Segmental skip lesions affecting the jejunum are seen upon resection of the jejunum.
Note the hemorrhagic exudative lesions in the jejunum. Pneumatosis (gas entrapped in bowel wall) is also characteristic, but was not prominent in this case.
On cross section, one can appreciate marked edema and submucosal hemorrhage.
The mucosa has under surface fibrinopurulent alteration with underlying edem, which bears a resemblance to Clostrium difficile pseudomembranous colitis.
The villi undergo fibrinoid necrosis, taking on a hypocellular pink appearance, with an underlying inflammatory exudate rich in neutrophils. Note the fuzzy purple rim visible along the villi.
Closer inspection proves the fuzzy purple coating the villi surface to represent bacterial rods structures compatible with Clostridium.
Hemorrhage and a vigorous infiltrate has obscured any recognizable small bowel epithelium.
Edema, fibrin, inflammation and hemorrhage create a picture of severe damage to the bowel wall.
Yet another image of profound submucosal edema. Some recognizable small bowel mucosa is seen on the left.
Numerous purple rods are seen entrapped in surface fibrin (upper image).
A mushroom shaped lesion and ghost-like ischemic changes to the mucosa can be seen. There is relatively sparse inflammation and prominent submucosal hemorrhage. Note the resemblance to the other Clostridial organism, C. difficile.
The history of enteritis necroticans is quite interesting. It was originally recognized post WWII in Germany. After chronically malnourished citizens ate large meals of meat and potatoes, they developed abdominal pain and eventually, bowel necrosis. The Germans called this condition Darmbrand for 'burnt' intestines. During the 1960s in Papua New Guinea, children and young adults presented with similar symptoms after participating in ceremonial feasts of pig and sweet potatoes. This disease was called pigbel which is the local term for abdominal pain after eating a pig.1,2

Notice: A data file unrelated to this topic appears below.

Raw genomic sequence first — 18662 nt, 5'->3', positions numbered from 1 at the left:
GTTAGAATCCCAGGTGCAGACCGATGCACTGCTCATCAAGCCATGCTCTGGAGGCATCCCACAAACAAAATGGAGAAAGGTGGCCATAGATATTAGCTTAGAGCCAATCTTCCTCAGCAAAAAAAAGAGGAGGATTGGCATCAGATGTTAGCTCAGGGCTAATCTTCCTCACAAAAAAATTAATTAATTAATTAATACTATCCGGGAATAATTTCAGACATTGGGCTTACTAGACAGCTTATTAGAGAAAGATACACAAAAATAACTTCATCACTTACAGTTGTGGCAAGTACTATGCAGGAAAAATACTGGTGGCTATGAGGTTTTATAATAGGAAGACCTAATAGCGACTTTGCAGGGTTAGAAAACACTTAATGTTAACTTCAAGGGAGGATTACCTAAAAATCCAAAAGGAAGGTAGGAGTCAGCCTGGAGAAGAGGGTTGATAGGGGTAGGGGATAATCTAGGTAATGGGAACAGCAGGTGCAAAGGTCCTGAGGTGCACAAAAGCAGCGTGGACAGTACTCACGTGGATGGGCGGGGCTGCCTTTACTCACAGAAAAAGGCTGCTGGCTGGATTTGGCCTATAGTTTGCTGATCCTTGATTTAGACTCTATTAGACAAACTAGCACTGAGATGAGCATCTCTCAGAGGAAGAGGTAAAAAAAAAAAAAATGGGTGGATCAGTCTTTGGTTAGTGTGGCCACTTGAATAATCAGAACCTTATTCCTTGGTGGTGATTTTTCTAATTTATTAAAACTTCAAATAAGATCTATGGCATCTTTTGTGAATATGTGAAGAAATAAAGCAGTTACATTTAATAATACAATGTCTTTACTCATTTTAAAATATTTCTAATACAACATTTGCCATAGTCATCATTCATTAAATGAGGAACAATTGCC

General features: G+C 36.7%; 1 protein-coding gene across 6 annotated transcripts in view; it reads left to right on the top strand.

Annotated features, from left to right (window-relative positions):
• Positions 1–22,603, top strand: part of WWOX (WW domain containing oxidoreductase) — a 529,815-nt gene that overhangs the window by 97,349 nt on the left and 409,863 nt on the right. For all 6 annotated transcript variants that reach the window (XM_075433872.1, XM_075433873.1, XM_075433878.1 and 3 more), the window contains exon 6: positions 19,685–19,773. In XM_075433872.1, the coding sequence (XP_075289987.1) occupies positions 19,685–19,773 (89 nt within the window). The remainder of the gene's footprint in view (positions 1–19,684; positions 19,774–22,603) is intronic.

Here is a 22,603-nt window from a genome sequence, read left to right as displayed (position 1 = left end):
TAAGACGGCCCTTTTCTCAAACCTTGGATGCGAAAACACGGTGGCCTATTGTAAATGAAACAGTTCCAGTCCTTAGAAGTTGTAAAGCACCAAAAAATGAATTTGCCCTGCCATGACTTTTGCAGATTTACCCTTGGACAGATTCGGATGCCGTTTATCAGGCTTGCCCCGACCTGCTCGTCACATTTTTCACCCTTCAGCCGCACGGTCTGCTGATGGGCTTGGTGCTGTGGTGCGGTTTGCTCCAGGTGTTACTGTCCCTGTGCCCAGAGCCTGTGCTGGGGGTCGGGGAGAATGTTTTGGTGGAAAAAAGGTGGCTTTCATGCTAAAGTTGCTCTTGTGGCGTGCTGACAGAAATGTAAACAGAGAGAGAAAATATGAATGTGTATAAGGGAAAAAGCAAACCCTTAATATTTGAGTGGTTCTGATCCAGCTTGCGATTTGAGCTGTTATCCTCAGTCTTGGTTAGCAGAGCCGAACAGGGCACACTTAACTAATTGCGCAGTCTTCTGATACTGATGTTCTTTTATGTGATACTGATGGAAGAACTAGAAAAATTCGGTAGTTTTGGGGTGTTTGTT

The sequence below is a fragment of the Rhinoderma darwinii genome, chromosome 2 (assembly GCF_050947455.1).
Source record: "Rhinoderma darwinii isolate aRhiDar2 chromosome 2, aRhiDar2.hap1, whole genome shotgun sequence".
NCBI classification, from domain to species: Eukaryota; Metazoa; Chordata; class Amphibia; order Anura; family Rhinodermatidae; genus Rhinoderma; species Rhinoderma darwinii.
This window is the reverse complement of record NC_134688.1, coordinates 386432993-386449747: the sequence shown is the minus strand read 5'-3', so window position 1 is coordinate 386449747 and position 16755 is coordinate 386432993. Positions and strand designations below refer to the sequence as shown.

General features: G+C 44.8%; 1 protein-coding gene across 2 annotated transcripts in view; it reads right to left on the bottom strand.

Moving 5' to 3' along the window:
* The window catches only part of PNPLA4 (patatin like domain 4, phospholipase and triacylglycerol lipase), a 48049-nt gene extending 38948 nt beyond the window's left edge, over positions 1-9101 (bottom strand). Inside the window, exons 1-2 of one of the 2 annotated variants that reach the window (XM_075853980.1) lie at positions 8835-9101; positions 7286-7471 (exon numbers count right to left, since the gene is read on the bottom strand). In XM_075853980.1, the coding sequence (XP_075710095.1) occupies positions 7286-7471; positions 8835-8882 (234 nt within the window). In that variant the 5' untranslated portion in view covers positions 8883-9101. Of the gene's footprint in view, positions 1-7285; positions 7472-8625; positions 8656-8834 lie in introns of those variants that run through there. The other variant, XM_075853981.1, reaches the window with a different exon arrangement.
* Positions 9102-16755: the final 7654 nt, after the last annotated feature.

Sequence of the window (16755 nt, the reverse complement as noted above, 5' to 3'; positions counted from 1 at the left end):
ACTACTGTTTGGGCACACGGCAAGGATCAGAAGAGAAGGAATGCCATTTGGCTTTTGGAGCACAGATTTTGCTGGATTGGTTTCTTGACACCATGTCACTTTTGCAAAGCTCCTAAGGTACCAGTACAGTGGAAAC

The culprit organism is Clostridum perfringens type C. Note that this organisim has 5 major subtypes based on the toxins they produce. Type C elaborates a beta toxin, which leads to epithelial destruction in the bowel. Of course, many people ingest incompletely cooked pork and do not develop pigbel, thus, other factors are at play. In malnourished persons, they have reduced gut motility as well as reduced levels of trypsin (a protein which can degrade the beta toxin). Interestingly, sweet potatoes contain natural trypsin inhibitors, which is probably why a feast of poorly cooked pork and sweet potatoes in malnourished Papua New Guineans was the kiss of death for many.1,2
After the discovery of C. perfringens type C as the causative organism for pigbel, a vaccination program against this beta toxin has dramatically reduced the incidence of pigbel in Papua New Guinea. In the United States, pigbel has only been reported in a handful of immunocompromised (mostly diabetic) patients who have a history of consuming meat products such as chitterlings (pig intestines) or sausages.1, Clostridium perfringens type A has been reported as several instances of previously healthy adults who developed necrotizing enterocolitis with similar features to pigbel, although in these adults, the colon (not jejunum) was affected.3
Presenting symptoms include abdominal pain, abdominal distention, diarrhea and hypotension. The patient can rapidly progress to obtundation and death as the bowel becomes necrotic. On imaging, dilated and thickened loops of small bowel are found. On laparotomy or autopsy, there are necrotic segments separated by stretches of normal jejunum.
Patients at risk are those who are protein-deficient and malnourished.
1 Petrillo TM, Beck-Sague CM, Songer G et al. Enteritis Necroticans (Pigbel) in a Diabetic Child. N Engl J Med 2000;342:1250-3.
2 Gui L, Subramony C, Fratkin J et al. Fatal Enteritis Necroticans (Pigbel) in a Diabetic Adult. Mod Pathol 2002;15(1);66-70.
3 Sobel J, Mixter CG, Priti K et al. Necrotizing Enterocolitis Associated with Clostrium perfringens Type A in Previously Healthy North American Adults. J Am Coll Surg 2005;201:48-56.